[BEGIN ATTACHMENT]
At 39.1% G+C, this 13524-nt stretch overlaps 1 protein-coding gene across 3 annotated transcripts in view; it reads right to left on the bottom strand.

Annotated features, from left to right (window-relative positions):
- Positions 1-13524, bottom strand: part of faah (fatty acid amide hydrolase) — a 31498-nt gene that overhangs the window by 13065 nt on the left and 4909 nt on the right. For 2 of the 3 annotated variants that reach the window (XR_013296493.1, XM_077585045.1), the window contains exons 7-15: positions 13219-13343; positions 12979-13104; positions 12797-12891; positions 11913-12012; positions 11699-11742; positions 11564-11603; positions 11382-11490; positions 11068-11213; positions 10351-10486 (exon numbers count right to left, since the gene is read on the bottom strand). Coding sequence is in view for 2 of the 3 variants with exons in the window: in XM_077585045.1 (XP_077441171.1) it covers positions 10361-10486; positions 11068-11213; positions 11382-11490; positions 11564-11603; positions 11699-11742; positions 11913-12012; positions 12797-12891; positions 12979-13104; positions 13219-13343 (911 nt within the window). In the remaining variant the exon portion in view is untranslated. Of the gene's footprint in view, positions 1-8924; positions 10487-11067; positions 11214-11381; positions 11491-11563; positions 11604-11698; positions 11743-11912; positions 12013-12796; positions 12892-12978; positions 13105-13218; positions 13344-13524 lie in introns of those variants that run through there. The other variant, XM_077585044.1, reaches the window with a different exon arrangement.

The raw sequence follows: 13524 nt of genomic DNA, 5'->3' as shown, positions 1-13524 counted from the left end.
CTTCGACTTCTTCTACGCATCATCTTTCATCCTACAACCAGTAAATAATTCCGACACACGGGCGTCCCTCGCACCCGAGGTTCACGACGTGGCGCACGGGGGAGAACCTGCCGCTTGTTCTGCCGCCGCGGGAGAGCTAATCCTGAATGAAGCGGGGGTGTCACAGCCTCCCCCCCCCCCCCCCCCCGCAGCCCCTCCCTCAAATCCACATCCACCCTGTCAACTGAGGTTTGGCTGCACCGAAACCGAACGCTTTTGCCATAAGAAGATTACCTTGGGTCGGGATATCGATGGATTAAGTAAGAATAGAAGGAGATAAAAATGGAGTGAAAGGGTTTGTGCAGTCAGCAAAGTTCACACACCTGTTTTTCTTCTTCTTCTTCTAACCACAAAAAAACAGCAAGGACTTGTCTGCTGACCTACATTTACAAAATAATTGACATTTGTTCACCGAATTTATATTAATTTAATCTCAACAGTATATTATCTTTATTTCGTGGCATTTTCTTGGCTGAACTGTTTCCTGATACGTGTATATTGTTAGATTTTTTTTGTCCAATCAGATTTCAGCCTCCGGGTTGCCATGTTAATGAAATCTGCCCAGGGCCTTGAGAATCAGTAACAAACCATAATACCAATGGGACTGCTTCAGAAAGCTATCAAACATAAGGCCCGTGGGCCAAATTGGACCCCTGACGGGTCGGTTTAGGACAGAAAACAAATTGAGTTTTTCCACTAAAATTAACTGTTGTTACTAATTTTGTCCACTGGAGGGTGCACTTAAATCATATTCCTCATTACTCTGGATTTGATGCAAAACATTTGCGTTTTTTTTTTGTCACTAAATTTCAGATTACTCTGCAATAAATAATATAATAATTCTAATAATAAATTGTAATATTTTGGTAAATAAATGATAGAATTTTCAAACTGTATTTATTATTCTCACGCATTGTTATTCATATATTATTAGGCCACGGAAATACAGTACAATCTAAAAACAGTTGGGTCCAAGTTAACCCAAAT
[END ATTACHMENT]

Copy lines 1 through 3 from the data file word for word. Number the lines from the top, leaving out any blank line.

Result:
At 39.1% G+C, this 13524-nt stretch overlaps 1 protein-coding gene across 3 annotated transcripts in view; it reads right to left on the bottom strand.

Annotated features, from left to right (window-relative positions):
- Positions 1-13524, bottom strand: part of faah (fatty acid amide hydrolase) — a 31498-nt gene that overhangs the window by 13065 nt on the left and 4909 nt on the right. For 2 of the 3 annotated variants that reach the window (XR_013296493.1, XM_077585045.1), the window contains exons 7-15: positions 13219-13343; positions 12979-13104; positions 12797-12891; positions 11913-12012; positions 11699-11742; positions 11564-11603; positions 11382-11490; positions 11068-11213; positions 10351-10486 (exon numbers count right to left, since the gene is read on the bottom strand). Coding sequence is in view for 2 of the 3 variants with exons in the window: in XM_077585045.1 (XP_077441171.1) it covers positions 10361-10486; positions 11068-11213; positions 11382-11490; positions 11564-11603; positions 11699-11742; positions 11913-12012; positions 12797-12891; positions 12979-13104; positions 13219-13343 (911 nt within the window). In the remaining variant the exon portion in view is untranslated. Of the gene's footprint in view, positions 1-8924; positions 10487-11067; positions 11214-11381; positions 11491-11563; positions 11604-11698; positions 11743-11912; positions 12013-12796; positions 12892-12978; positions 13105-13218; positions 13344-13524 lie in introns of those variants that run through there. The other variant, XM_077585044.1, reaches the window with a different exon arrangement.